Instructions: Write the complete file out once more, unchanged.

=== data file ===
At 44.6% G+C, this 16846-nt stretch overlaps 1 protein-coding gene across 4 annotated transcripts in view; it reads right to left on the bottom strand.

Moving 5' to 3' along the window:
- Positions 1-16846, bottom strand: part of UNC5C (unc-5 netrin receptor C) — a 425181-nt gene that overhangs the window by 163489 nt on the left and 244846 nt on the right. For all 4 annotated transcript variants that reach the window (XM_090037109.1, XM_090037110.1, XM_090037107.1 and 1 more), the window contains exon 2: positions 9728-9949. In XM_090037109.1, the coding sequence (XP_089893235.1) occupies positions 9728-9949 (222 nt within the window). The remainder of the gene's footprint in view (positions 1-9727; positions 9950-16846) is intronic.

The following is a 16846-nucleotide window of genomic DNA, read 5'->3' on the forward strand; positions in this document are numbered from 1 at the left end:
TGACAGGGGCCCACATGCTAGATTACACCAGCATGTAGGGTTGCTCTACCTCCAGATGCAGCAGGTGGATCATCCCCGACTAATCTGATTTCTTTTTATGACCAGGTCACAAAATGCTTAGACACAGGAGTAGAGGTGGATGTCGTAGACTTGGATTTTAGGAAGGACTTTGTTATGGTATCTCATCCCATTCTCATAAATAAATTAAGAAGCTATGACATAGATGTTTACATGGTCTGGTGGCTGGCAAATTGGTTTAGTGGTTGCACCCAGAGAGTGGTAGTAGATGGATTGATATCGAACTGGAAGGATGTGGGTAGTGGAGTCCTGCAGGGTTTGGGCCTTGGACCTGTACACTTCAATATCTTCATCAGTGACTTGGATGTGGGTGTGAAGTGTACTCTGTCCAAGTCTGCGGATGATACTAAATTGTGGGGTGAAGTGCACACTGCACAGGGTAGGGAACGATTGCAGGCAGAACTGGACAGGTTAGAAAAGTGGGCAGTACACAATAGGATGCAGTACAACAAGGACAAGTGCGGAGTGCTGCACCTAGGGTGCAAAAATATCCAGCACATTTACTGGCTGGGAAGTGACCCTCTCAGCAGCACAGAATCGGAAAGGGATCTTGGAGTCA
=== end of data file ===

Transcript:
At 44.6% G+C, this 16846-nt stretch overlaps 1 protein-coding gene across 4 annotated transcripts in view; it reads right to left on the bottom strand.

Moving 5' to 3' along the window:
- Positions 1-16846, bottom strand: part of UNC5C (unc-5 netrin receptor C) — a 425181-nt gene that overhangs the window by 163489 nt on the left and 244846 nt on the right. For all 4 annotated transcript variants that reach the window (XM_090037109.1, XM_090037110.1, XM_090037107.1 and 1 more), the window contains exon 2: positions 9728-9949. In XM_090037109.1, the coding sequence (XP_089893235.1) occupies positions 9728-9949 (222 nt within the window). The remainder of the gene's footprint in view (positions 1-9727; positions 9950-16846) is intronic.

The following is a 16846-nucleotide window of genomic DNA, read 5'->3' on the forward strand; positions in this document are numbered from 1 at the left end:
TGACAGGGGCCCACATGCTAGATTACACCAGCATGTAGGGTTGCTCTACCTCCAGATGCAGCAGGTGGATCATCCCCGACTAATCTGATTTCTTTTTATGACCAGGTCACAAAATGCTTAGACACAGGAGTAGAGGTGGATGTCGTAGACTTGGATTTTAGGAAGGACTTTGTTATGGTATCTCATCCCATTCTCATAAATAAATTAAGAAGCTATGACATAGATGTTTACATGGTCTGGTGGCTGGCAAATTGGTTTAGTGGTTGCACCCAGAGAGTGGTAGTAGATGGATTGATATCGAACTGGAAGGATGTGGGTAGTGGAGTCCTGCAGGGTTTGGGCCTTGGACCTGTACACTTCAATATCTTCATCAGTGACTTGGATGTGGGTGTGAAGTGTACTCTGTCCAAGTCTGCGGATGATACTAAATTGTGGGGTGAAGTGCACACTGCACAGGGTAGGGAACGATTGCAGGCAGAACTGGACAGGTTAGAAAAGTGGGCAGTACACAATAGGATGCAGTACAACAAGGACAAGTGCGGAGTGCTGCACCTAGGGTGCAAAAATATCCAGCACATTTACTGGCTGGGAAGTGACCCTCTCAGCAGCACAGAATCGGAAAGGGATCTTGGAGTCA